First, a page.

My subjective performance takeaway for IE 10 is that both browsing and loading pages is faster. Scrolling around is still just as smooth in WP8 as it was in WP7 and 7.5, and I’ve yet to see any strange page rendering like I did from time to time even on WP7.5. The UI also gets improvements, including the ability to customize the address bar button and change between stop/refresh, favorites, and tabs, NFC link sharing, find on page, and of course the same malicious site filtering as IE 10 elsewhere. One feature that isn’t present I’d like to see is the font size boost that iOS and Android impose on pages whose views aren’t mobile optimized. This is a subtle thing but does make a big difference in readability.

NFC and Wallet

WP8 includes NFC sharing throughout, and though I couldn’t test most of it without a second device (but did see it demonstrated at one point), it’s important to go over. I should note that for some things (like contacts) you don’t need to stay within a particular NFC ecosystem, but for other things that are WiFi-direct augmented this is still largely a platform or OEM-specific implementation. In WP8 NFC sharing is dubbed Tap+Send, and gets its own settings pane toggle.

 

Tap+Send supports sending and receiving links from IE 10 as I touched on earlier, in addition to arbitrary contacts from the people hub. Photos and videos likewise can be shared over NFC, but really this begins the transfer which completes over WiFi or Bluetooth.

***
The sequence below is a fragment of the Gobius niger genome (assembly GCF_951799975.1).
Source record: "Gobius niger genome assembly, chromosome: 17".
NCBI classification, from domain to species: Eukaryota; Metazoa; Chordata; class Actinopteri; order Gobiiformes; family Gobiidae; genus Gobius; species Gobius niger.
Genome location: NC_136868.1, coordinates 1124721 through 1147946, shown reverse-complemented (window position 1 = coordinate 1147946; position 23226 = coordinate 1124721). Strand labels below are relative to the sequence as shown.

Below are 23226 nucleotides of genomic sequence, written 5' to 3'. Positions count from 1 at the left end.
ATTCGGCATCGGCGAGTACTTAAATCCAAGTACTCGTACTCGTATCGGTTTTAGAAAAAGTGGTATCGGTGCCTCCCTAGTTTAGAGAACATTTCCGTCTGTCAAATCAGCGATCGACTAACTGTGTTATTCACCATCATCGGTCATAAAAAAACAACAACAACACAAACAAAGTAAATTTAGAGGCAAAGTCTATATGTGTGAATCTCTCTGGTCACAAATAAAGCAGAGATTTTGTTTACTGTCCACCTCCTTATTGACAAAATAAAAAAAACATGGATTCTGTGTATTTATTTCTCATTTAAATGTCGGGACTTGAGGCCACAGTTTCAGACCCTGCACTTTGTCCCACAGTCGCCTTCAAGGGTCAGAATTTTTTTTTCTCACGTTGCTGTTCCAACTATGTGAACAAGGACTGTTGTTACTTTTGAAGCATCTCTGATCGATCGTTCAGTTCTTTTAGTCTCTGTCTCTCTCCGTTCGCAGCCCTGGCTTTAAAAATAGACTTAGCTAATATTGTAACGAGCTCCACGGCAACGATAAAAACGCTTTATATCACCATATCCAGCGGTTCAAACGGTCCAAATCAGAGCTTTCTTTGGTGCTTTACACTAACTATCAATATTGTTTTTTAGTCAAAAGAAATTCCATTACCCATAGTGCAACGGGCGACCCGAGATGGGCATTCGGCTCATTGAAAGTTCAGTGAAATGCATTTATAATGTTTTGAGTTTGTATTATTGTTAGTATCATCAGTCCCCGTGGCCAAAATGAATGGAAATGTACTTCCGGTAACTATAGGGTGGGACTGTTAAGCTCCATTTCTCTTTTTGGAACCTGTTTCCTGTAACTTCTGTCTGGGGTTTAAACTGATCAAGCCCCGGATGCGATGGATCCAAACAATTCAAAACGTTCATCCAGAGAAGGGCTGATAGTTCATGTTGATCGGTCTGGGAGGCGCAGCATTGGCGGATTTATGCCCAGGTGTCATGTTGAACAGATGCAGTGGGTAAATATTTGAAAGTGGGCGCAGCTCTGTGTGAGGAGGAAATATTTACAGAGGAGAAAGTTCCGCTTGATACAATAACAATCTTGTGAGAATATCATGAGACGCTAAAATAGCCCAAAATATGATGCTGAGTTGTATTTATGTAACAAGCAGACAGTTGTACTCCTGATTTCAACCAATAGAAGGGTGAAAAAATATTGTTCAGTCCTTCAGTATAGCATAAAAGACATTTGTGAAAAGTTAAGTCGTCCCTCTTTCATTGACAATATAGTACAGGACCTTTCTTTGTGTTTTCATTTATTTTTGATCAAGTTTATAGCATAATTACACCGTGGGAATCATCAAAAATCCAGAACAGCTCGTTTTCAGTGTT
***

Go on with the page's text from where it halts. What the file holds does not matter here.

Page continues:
NFC payment on WP7 works through Wallet, which includes both operator billing methods and any credit cards associated with your Microsoft account. Of course, paying at enabled kiosks requires operator support, but it is possible through the Wallet app. Loyalty and membership cards are also supported, though at present I couldn’t find any apps to demonstrate with.

Screenshots

This has already been discussed somewhat by Nokia during their own press event, but WP8 now thankfully includes the ability to take screenshots from within the OS by pressing the power/lock button and start at the same time. Screenshots then get stored in a separate “Screenshots” album. It’s crazy how it took Android so long to get first party screenshot support, and likewise how long it took for Windows Phone to get it.

Updates - Now OTA

With WP8 comes the ability to finally update without plugging into a PC. This was a big friction point with WP7 for OS X users, and now pretty much goes away entirely thanks to OTA support arriving. I saw this process in action while installing the US english language pack, and obviously it works well.

Backup Support

Backup to the cloud using SkyDrive is now a supported feature on WP8. During setup, there’s a prompt asking if you want to turn this on for installed applications, settings, text messages, and photos. The backup functionality includes basic things like what applications you’ve installed, the settings for those applications as set through the main settings app, and all the SMS threads you have going. I’m told it doesn’t have the ability to backup every bit of application data at present, or the home screen layout, though it’s possible this might come soon.

Live Tiles, Lock Screen, Maps, Hubs HTC's Windows Phone 8X
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  • Chaser - Tuesday, October 30, 2012 - link

    Maybe in your iSheep blinded fanboi eyes. Try looking at Android for 10 minutes next time before you broadcast your ignorance again. Reply
  • Sabresiberian - Tuesday, October 30, 2012 - link

    I have a friend in the cell phone business (so he gets to try out lots of phones), he told me "Get a Nokia 920." He likes the Windows phone much better than an Android one.